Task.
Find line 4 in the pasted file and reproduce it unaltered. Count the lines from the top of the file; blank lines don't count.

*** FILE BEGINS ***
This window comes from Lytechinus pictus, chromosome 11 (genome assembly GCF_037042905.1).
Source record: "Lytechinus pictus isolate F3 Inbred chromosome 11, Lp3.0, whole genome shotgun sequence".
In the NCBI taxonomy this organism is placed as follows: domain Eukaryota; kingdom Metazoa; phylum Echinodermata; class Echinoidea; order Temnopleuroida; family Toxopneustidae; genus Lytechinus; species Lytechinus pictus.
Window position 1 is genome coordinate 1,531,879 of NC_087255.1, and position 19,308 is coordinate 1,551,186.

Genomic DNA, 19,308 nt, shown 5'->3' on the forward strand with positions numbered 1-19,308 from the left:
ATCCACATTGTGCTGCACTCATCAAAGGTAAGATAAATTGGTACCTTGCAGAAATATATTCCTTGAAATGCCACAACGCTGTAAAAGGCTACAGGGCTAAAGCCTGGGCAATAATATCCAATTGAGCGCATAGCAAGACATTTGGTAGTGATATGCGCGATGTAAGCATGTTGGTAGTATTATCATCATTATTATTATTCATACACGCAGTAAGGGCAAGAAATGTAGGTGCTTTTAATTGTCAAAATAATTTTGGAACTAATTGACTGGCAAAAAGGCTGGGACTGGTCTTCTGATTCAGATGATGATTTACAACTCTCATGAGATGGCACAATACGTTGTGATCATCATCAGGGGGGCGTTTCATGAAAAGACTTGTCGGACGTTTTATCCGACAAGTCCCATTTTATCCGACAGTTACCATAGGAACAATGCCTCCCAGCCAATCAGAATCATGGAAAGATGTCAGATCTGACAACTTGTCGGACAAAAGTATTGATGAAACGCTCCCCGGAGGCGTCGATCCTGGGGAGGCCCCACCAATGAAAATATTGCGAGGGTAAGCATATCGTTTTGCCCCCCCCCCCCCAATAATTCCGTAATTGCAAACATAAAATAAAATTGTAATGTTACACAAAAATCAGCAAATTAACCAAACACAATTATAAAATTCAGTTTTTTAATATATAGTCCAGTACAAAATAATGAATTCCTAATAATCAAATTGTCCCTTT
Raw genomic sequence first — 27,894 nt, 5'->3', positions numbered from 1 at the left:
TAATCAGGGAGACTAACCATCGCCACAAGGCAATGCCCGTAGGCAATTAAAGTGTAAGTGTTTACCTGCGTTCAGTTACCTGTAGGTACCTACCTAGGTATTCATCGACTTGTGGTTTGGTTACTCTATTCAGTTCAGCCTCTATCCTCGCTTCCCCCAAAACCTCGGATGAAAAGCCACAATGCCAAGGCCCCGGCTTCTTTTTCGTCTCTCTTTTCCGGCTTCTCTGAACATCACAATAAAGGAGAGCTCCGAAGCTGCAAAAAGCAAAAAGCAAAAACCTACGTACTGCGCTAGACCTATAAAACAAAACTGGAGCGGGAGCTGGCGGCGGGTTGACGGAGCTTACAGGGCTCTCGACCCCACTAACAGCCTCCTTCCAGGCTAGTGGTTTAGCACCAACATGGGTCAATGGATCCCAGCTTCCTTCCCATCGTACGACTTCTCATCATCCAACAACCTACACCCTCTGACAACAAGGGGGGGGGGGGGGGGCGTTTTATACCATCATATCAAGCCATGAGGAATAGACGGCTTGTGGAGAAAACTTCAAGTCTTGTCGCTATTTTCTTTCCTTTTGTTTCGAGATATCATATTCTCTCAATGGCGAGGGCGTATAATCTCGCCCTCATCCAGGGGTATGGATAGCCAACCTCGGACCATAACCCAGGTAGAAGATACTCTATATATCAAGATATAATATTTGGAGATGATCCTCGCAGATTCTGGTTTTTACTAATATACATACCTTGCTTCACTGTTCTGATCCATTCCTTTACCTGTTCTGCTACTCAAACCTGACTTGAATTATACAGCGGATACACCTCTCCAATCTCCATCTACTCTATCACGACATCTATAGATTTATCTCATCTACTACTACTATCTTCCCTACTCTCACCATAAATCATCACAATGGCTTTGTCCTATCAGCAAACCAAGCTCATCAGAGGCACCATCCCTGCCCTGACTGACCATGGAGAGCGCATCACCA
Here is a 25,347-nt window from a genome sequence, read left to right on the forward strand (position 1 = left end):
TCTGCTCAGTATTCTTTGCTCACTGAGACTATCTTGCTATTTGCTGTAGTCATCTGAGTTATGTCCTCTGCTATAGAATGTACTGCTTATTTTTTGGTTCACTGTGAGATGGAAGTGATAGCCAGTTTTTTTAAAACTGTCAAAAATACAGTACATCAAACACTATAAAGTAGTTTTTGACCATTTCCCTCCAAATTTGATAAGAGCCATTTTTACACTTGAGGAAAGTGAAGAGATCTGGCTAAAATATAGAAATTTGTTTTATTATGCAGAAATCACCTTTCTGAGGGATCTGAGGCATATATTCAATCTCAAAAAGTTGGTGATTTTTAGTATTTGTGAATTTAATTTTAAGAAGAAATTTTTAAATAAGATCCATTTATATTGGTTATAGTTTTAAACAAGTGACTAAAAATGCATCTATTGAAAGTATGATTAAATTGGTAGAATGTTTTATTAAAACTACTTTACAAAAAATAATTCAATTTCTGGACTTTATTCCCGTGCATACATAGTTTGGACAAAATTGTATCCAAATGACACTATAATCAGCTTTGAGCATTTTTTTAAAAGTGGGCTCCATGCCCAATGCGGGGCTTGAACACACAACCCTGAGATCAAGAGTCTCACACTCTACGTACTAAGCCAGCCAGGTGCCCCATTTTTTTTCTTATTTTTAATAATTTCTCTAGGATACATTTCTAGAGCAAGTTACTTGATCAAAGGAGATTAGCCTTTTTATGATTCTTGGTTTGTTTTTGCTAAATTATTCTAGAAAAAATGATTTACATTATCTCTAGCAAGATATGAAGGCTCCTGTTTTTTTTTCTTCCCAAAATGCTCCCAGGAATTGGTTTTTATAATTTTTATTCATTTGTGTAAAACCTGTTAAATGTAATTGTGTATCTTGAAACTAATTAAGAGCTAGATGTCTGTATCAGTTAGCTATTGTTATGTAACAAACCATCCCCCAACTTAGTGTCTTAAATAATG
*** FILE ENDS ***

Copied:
Window position 1 is genome coordinate 1,531,879 of NC_087255.1, and position 19,308 is coordinate 1,551,186.